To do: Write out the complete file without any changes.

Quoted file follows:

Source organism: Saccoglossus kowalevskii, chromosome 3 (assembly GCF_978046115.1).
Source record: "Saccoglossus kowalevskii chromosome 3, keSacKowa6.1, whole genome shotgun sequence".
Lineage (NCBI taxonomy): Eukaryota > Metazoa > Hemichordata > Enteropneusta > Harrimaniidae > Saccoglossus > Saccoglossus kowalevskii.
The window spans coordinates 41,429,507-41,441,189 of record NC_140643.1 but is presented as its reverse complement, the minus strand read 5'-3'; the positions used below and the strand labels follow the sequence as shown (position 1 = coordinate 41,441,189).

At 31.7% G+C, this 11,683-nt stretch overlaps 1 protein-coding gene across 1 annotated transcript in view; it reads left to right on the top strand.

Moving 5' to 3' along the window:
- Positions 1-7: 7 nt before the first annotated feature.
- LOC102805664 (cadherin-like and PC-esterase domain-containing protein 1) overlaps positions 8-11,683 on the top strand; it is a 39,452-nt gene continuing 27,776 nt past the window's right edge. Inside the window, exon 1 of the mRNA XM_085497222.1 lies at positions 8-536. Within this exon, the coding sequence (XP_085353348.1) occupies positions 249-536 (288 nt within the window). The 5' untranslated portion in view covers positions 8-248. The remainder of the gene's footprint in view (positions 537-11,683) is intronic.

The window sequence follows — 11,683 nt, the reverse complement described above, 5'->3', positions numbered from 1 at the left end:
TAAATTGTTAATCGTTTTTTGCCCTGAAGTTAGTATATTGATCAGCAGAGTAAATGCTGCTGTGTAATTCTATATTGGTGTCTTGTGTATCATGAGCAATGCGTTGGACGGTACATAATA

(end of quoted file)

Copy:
Source organism: Saccoglossus kowalevskii, chromosome 3 (assembly GCF_978046115.1).
Source record: "Saccoglossus kowalevskii chromosome 3, keSacKowa6.1, whole genome shotgun sequence".
Lineage (NCBI taxonomy): Eukaryota > Metazoa > Hemichordata > Enteropneusta > Harrimaniidae > Saccoglossus > Saccoglossus kowalevskii.
The window spans coordinates 41,429,507-41,441,189 of record NC_140643.1 but is presented as its reverse complement, the minus strand read 5'-3'; the positions used below and the strand labels follow the sequence as shown (position 1 = coordinate 41,441,189).

At 31.7% G+C, this 11,683-nt stretch overlaps 1 protein-coding gene across 1 annotated transcript in view; it reads left to right on the top strand.

Moving 5' to 3' along the window:
- Positions 1-7: 7 nt before the first annotated feature.
- LOC102805664 (cadherin-like and PC-esterase domain-containing protein 1) overlaps positions 8-11,683 on the top strand; it is a 39,452-nt gene continuing 27,776 nt past the window's right edge. Inside the window, exon 1 of the mRNA XM_085497222.1 lies at positions 8-536. Within this exon, the coding sequence (XP_085353348.1) occupies positions 249-536 (288 nt within the window). The 5' untranslated portion in view covers positions 8-248. The remainder of the gene's footprint in view (positions 537-11,683) is intronic.

The window sequence follows — 11,683 nt, the reverse complement described above, 5'->3', positions numbered from 1 at the left end:
TAAATTGTTAATCGTTTTTTGCCCTGAAGTTAGTATATTGATCAGCAGAGTAAATGCTGCTGTGTAATTCTATATTGGTGTCTTGTGTATCATGAGCAATGCGTTGGACGGTACATAATA